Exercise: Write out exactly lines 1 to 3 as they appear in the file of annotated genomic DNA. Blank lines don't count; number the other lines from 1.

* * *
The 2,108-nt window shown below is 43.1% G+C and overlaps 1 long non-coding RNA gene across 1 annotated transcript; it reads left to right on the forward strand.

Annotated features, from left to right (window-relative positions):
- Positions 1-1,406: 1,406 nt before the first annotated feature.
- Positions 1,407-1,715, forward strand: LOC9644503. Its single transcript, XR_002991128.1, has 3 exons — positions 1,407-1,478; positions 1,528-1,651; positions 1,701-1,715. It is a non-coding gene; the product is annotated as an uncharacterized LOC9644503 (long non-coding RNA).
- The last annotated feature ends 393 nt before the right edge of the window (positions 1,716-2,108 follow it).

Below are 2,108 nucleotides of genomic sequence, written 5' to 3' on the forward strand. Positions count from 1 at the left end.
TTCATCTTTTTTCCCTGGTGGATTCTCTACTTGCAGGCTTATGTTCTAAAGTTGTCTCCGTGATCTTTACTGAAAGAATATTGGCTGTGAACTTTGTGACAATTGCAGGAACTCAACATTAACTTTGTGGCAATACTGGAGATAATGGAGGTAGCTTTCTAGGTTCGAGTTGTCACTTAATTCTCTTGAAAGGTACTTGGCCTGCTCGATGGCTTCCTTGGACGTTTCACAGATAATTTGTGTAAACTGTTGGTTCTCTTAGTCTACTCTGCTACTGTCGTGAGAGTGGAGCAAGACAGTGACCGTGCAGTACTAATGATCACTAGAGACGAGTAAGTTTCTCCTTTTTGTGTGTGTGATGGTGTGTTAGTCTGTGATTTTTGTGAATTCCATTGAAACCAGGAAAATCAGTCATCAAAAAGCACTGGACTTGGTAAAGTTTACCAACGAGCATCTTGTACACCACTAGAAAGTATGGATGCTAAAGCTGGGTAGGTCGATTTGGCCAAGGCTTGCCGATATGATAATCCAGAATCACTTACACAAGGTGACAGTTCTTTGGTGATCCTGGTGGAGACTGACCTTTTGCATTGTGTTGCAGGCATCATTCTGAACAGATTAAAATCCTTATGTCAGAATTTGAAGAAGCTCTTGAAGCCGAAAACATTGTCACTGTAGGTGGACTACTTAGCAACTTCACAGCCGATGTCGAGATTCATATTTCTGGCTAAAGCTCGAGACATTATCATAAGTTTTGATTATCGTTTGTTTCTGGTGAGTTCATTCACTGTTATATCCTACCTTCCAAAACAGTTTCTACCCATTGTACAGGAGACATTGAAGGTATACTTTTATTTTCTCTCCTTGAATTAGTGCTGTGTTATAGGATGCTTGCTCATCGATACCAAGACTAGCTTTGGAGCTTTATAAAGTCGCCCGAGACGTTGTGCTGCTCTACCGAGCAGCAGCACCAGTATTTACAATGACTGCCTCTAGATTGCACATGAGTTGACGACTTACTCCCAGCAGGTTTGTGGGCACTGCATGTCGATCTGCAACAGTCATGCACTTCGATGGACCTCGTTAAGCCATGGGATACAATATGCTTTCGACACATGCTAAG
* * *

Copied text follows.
The 2,108-nt window shown below is 43.1% G+C and overlaps 1 long non-coding RNA gene across 1 annotated transcript; it reads left to right on the forward strand.

Annotated features, from left to right (window-relative positions):
- Positions 1-1,406: 1,406 nt before the first annotated feature.